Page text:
Washington: Researchers have recently revealed that volcanoes theory shown in the typical textbooks might not be exactly correct.
Researchers at Caltech and the University of Miami in Florida found that the volcano pictures, such as those that are forming the Hawaiian Islands, illustrate that it erupts when magma gushes out as narrow jets from deep inside Earth but those pictures are wrong.
Don Anderson, the Eleanor and John R. McMillian Professor of Geophysics, Emeritus, at Caltech said that new seismology data are now confirming that such narrow jets don't actually exist.
He further explained that, in fact, basic physics doesn't support the presence of these jets, called mantle plumes, and the new results corroborated those fundamental ideas.
It was mentioned that no one has been able to detect the predicted narrow plumes, although the evidence has not been conclusive. The jets could have simply been too thin to be seen. Very broad features beneath the surface have been interpreted as plumes or super-plumes, but, still, they're far too wide to be considered narrow jets.
But now, due to more seismic stations spaced closer together and improved theory, analysis of the planet's seismology was good enough to confirm that there are no narrow mantle plumes. Instead, data reveal that there are large, slow, upward-moving chunks of mantle a thousand kilometers wide.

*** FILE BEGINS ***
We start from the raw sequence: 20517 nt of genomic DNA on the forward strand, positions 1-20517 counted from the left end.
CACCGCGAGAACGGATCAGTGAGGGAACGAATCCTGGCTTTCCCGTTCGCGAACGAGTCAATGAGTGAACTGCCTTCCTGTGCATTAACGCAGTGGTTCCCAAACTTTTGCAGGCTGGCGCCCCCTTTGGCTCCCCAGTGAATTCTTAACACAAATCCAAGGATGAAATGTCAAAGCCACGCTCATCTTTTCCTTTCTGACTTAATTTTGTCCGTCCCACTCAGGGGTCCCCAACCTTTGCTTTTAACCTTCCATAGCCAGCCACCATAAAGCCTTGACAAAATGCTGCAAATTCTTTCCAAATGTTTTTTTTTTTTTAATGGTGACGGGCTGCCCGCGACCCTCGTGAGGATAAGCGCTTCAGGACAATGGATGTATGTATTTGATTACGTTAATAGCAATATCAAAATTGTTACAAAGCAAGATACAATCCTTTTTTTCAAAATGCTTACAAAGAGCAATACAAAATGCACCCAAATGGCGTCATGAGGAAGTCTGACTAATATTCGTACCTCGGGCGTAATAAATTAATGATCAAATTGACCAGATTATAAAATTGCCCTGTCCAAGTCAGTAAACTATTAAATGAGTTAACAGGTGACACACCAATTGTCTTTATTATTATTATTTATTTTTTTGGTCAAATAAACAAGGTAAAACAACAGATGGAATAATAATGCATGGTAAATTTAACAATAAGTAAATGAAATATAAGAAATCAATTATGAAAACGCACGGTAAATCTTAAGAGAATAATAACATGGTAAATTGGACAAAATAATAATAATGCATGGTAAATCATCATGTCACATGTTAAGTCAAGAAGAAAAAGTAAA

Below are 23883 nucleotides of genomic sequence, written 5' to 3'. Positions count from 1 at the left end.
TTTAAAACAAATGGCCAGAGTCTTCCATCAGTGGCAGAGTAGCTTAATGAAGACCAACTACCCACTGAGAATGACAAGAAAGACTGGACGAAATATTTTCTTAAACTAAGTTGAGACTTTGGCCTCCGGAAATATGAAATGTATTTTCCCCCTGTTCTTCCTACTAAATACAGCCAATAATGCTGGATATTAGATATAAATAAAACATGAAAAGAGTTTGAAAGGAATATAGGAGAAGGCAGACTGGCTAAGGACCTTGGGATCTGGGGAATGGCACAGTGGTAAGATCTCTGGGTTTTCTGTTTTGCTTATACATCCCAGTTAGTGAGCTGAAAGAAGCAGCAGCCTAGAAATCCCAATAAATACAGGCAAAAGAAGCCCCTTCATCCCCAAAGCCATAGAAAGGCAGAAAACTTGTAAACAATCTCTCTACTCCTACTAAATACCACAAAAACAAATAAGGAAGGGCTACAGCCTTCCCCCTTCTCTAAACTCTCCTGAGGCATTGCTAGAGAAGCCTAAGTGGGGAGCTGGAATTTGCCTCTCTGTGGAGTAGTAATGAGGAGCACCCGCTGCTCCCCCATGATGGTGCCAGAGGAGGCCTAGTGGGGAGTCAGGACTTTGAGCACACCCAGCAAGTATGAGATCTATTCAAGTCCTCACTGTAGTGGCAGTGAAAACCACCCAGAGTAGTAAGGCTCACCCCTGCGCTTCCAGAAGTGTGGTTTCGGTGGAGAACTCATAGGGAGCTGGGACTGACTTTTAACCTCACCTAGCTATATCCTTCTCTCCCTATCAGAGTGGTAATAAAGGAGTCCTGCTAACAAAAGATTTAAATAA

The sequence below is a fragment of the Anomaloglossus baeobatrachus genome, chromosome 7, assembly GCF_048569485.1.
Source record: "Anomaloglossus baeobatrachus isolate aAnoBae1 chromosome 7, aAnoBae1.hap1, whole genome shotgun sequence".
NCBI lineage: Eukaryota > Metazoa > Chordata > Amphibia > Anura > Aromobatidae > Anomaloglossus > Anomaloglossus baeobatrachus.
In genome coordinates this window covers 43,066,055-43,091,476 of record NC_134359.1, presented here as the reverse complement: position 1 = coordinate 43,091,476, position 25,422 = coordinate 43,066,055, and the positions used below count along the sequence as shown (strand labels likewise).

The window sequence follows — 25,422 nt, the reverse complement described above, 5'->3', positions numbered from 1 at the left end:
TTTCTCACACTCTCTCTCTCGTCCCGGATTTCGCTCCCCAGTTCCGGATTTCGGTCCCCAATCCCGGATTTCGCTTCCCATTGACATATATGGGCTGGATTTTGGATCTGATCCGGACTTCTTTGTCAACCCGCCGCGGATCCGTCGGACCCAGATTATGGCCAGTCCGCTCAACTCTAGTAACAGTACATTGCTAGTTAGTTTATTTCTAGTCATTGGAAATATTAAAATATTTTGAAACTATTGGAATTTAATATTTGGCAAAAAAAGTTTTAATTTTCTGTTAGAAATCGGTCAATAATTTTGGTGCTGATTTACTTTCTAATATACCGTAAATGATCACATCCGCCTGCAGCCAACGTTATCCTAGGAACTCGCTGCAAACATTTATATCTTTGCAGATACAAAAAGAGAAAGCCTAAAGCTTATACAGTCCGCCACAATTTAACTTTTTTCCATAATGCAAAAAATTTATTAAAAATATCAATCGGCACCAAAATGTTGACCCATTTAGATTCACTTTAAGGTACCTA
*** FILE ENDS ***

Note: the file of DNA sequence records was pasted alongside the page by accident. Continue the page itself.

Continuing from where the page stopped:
The new measurements suggested that instead of narrow jets, there are broad upwellings, which are balanced by narrow channels of sinking material called slabs. What was driving this motion was not heat from the core, but cooling at Earth's surface.
The results also have an important consequence for rock compositions, notably the ratios of certain isotopes.According to the mantle-plume idea; the measured compositions derive from the mixing of material from reservoirs separated by thousands of kilometers in the upper and lower mantle. But if there are no mantle plumes, then all of that mixing must have happened within the upwellings and nearby mantle in Earth's top 1,000 kilometers.
The study titled 'Mantle updrafts and mechanisms of oceanic volcanism' is published in the Proceedings of the National Academy of Sciences.